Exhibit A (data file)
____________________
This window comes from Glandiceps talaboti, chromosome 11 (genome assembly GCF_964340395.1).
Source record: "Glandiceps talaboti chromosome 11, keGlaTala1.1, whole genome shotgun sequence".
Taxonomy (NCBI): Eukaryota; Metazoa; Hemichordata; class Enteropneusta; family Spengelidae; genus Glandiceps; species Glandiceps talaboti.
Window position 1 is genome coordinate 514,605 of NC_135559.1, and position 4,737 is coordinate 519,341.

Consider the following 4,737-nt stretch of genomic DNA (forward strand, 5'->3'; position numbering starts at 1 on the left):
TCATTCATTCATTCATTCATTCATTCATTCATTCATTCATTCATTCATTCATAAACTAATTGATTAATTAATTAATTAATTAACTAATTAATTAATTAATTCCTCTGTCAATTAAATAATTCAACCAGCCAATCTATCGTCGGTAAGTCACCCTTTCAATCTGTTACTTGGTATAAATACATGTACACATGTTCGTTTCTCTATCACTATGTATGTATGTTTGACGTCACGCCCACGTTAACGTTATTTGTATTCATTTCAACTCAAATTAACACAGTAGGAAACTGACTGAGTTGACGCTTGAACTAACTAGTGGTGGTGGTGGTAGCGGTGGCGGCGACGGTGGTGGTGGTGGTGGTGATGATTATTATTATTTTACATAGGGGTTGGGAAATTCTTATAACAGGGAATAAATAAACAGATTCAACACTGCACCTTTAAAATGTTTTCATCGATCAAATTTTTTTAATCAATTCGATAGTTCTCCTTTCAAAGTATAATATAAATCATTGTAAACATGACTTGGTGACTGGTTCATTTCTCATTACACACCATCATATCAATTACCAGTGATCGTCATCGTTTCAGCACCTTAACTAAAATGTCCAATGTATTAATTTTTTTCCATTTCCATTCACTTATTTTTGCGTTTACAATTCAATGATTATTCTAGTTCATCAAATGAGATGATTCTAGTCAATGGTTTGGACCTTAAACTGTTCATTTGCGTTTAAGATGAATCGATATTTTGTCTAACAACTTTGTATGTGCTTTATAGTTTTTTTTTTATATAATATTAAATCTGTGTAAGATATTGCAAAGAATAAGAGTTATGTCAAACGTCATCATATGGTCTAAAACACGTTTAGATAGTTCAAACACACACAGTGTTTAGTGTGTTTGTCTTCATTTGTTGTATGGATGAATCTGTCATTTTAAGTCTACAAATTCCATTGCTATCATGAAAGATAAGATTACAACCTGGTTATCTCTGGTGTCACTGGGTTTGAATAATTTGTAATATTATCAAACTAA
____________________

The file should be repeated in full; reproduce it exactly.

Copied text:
This window comes from Glandiceps talaboti, chromosome 11 (genome assembly GCF_964340395.1).
Source record: "Glandiceps talaboti chromosome 11, keGlaTala1.1, whole genome shotgun sequence".
Taxonomy (NCBI): Eukaryota; Metazoa; Hemichordata; class Enteropneusta; family Spengelidae; genus Glandiceps; species Glandiceps talaboti.
Window position 1 is genome coordinate 514,605 of NC_135559.1, and position 4,737 is coordinate 519,341.

Consider the following 4,737-nt stretch of genomic DNA (forward strand, 5'->3'; position numbering starts at 1 on the left):
TCATTCATTCATTCATTCATTCATTCATTCATTCATTCATTCATTCATTCATAAACTAATTGATTAATTAATTAATTAATTAACTAATTAATTAATTAATTCCTCTGTCAATTAAATAATTCAACCAGCCAATCTATCGTCGGTAAGTCACCCTTTCAATCTGTTACTTGGTATAAATACATGTACACATGTTCGTTTCTCTATCACTATGTATGTATGTTTGACGTCACGCCCACGTTAACGTTATTTGTATTCATTTCAACTCAAATTAACACAGTAGGAAACTGACTGAGTTGACGCTTGAACTAACTAGTGGTGGTGGTGGTAGCGGTGGCGGCGACGGTGGTGGTGGTGGTGGTGATGATTATTATTATTTTACATAGGGGTTGGGAAATTCTTATAACAGGGAATAAATAAACAGATTCAACACTGCACCTTTAAAATGTTTTCATCGATCAAATTTTTTTAATCAATTCGATAGTTCTCCTTTCAAAGTATAATATAAATCATTGTAAACATGACTTGGTGACTGGTTCATTTCTCATTACACACCATCATATCAATTACCAGTGATCGTCATCGTTTCAGCACCTTAACTAAAATGTCCAATGTATTAATTTTTTTCCATTTCCATTCACTTATTTTTGCGTTTACAATTCAATGATTATTCTAGTTCATCAAATGAGATGATTCTAGTCAATGGTTTGGACCTTAAACTGTTCATTTGCGTTTAAGATGAATCGATATTTTGTCTAACAACTTTGTATGTGCTTTATAGTTTTTTTTTTATATAATATTAAATCTGTGTAAGATATTGCAAAGAATAAGAGTTATGTCAAACGTCATCATATGGTCTAAAACACGTTTAGATAGTTCAAACACACACAGTGTTTAGTGTGTTTGTCTTCATTTGTTGTATGGATGAATCTGTCATTTTAAGTCTACAAATTCCATTGCTATCATGAAAGATAAGATTACAACCTGGTTATCTCTGGTGTCACTGGGTTTGAATAATTTGTAATATTATCAAACTAA